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Verifying the Keevil 10k (SEAA05/112)after a challenge by GPS wearers.

I never thought the Keevil 10k, near Trowbridge in Wiltshire, which I measured in 2005 with the Jones counter and my calibrated bicycle would ever prove to be at all controversial. Two full laps of the airfield perimeter road, with a short diversion down a runway came exactly to 10,000 metres, and the almost flat course would give opportunities for plenty of PBs. However it was not to be, for the runners wearing GPS gadgets thought they knew better, and after the 2007 event they gave the organiser a lot of hassle by publishing in the newsletters of local clubs claims based upon their GPS readings that the course was long by about 150m, implying that all those who had just failed to do a PB could have been cheated by a poorly measured or laid out course.

When race organiser Will Scott reported this to me, my immediate reaction was, "Oh dear yet another case of runners believing what their GPS says rather than the accurate certified measurement by a measurer with his bicycle calibrated and operated in accordance with IAAF procedures." See my posting on the course measurers' bulletin board.

We challenged local GPS wearers to come out and witness a remeasurement being done on 5 April 2008, and perhaps even have a Jones counter put on their bike and join the measurement ride. Unfortunately none of them turned up, although we were pleased to welcome Ian Trussler, a runner who was interested in finding out about learning about becoming an officially accredited course measurer. The official remeasurers were Stewart Little from Dorset and myself from Oxfordshire. We noted that the position of the turn round point had been clearly marked with red paint by Will. Our results for one lap were as follows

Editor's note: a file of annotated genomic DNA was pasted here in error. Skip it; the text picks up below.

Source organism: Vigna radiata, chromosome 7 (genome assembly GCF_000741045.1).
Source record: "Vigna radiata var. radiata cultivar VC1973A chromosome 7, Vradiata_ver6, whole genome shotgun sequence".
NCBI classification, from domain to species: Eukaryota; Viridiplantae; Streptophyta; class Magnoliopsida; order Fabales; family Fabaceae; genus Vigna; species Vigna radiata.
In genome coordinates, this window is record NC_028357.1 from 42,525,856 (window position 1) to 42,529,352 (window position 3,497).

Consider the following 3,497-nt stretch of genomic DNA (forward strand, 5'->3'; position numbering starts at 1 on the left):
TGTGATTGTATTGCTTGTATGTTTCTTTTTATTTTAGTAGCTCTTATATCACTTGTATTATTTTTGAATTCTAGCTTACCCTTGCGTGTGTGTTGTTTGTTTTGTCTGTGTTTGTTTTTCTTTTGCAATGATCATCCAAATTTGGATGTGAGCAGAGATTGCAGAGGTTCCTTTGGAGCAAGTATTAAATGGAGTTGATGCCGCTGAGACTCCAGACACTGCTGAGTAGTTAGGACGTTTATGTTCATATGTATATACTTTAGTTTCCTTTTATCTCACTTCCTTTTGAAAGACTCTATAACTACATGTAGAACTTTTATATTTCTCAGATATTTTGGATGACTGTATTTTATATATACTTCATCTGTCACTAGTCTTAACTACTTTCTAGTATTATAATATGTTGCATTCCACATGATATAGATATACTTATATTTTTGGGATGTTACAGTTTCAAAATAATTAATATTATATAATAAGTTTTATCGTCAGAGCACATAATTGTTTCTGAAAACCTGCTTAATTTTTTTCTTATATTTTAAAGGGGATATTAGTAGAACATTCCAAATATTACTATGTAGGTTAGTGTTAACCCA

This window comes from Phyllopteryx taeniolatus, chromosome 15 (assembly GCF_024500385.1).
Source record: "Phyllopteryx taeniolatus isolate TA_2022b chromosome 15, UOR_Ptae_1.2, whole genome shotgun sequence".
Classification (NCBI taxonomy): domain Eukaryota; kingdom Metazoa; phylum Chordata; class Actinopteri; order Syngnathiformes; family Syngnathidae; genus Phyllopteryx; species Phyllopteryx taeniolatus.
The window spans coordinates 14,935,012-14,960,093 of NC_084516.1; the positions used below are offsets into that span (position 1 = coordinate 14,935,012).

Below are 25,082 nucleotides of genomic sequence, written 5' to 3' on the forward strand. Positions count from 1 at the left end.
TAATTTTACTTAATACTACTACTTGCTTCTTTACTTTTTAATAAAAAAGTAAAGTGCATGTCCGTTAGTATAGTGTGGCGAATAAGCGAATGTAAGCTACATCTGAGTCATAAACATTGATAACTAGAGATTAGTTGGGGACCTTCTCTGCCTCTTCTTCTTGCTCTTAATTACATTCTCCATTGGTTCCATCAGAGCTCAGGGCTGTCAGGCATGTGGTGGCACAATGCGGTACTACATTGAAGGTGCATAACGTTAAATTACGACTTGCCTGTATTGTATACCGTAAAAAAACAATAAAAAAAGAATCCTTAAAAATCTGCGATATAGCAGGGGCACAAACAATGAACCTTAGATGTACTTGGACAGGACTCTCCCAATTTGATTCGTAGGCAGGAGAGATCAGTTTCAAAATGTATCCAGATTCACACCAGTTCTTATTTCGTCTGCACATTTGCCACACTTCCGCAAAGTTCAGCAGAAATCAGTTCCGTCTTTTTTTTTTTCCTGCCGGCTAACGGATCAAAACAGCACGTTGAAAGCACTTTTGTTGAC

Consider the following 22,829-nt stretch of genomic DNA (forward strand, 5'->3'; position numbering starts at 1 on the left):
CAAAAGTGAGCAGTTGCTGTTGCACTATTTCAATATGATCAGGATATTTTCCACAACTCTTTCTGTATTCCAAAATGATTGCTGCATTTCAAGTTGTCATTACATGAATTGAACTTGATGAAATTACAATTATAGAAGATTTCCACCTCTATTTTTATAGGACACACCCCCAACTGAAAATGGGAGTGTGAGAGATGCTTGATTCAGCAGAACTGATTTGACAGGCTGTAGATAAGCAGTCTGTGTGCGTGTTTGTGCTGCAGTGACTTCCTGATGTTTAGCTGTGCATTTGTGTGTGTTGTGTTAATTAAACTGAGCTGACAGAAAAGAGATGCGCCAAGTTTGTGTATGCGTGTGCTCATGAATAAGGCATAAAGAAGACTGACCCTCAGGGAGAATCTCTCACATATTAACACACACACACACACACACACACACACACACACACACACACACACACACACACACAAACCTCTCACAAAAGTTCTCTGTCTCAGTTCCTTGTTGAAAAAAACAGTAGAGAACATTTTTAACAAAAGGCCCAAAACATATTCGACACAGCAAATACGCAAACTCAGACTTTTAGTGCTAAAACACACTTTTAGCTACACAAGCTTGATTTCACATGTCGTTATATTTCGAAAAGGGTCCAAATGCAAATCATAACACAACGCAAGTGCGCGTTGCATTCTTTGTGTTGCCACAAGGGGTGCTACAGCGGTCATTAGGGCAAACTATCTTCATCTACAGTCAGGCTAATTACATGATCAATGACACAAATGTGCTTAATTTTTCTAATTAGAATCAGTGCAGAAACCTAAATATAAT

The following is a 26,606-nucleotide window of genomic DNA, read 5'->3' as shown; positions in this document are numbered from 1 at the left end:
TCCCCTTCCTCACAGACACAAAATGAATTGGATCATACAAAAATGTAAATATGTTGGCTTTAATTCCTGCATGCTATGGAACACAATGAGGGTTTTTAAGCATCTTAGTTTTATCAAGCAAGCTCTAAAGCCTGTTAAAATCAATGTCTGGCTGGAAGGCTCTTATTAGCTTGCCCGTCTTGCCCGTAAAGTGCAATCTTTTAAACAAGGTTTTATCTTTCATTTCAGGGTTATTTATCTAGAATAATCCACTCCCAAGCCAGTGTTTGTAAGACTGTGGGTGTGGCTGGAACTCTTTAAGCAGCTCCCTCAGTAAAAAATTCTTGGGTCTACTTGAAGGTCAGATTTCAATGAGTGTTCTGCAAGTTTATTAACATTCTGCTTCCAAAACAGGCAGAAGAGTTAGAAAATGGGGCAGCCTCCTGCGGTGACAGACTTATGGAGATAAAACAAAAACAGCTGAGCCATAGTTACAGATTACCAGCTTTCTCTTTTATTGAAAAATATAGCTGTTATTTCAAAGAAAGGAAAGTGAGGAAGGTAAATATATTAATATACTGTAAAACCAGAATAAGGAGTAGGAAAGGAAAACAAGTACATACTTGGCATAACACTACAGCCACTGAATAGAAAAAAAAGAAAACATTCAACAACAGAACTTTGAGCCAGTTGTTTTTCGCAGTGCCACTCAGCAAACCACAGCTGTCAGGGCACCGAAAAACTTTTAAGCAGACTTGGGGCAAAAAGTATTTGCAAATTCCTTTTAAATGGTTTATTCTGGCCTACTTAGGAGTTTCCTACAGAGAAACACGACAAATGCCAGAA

Mike Sandford (UKA Grade 1/IAAF grade A) 4997.5 m - within permissible range
Stewart Little (UKA Grade 1 measurer) 5001.4 m - within permissible range

Ian Trussler (trainee on first ever measurement ride) 5012.7 m - reasonable accuracy for trainee

All these results include the SCPF of 0.1%. The permissible range for what should have been exactly a 5000 m lap, based on my October 2005 measurement (+/- 0.1%) would be 4995 to 5005 m. No change to the course as certified in 2005 is necessary. Download a .pdf file containing my calculations for the remeasurement.

So the original official measurement was correct. The race organiser knew where to position the turn around cone correctly. The complaining runners wrongly believed their GPS reading.

Why may the GPS be 160m out in 10 km? There are many possible contributions to GPS error, including such obvious things as the runner not running along the shortest possible route and starting and stopping his GPS exactly at the start/finish line.

NEW OCTOBER 2008 - 26 Runners' GPS distances from Run to the Beat Half Marathon

Here is a list of the most useful technical links about GPS accuracy for runners which I can find.

GPS - Jones Counter comparison by surveyors in Australia (differential GPS on a bike not runners' wearing a GPS and still not accurate enough!)

Here is rather mixed bag of other links about measuring trail races with a GPS:

A trail runners blog

Recreational GPS compared with professional GPS used by surveyors

What is the difference between Consumer and Mapping/GIS GPS Receivers?


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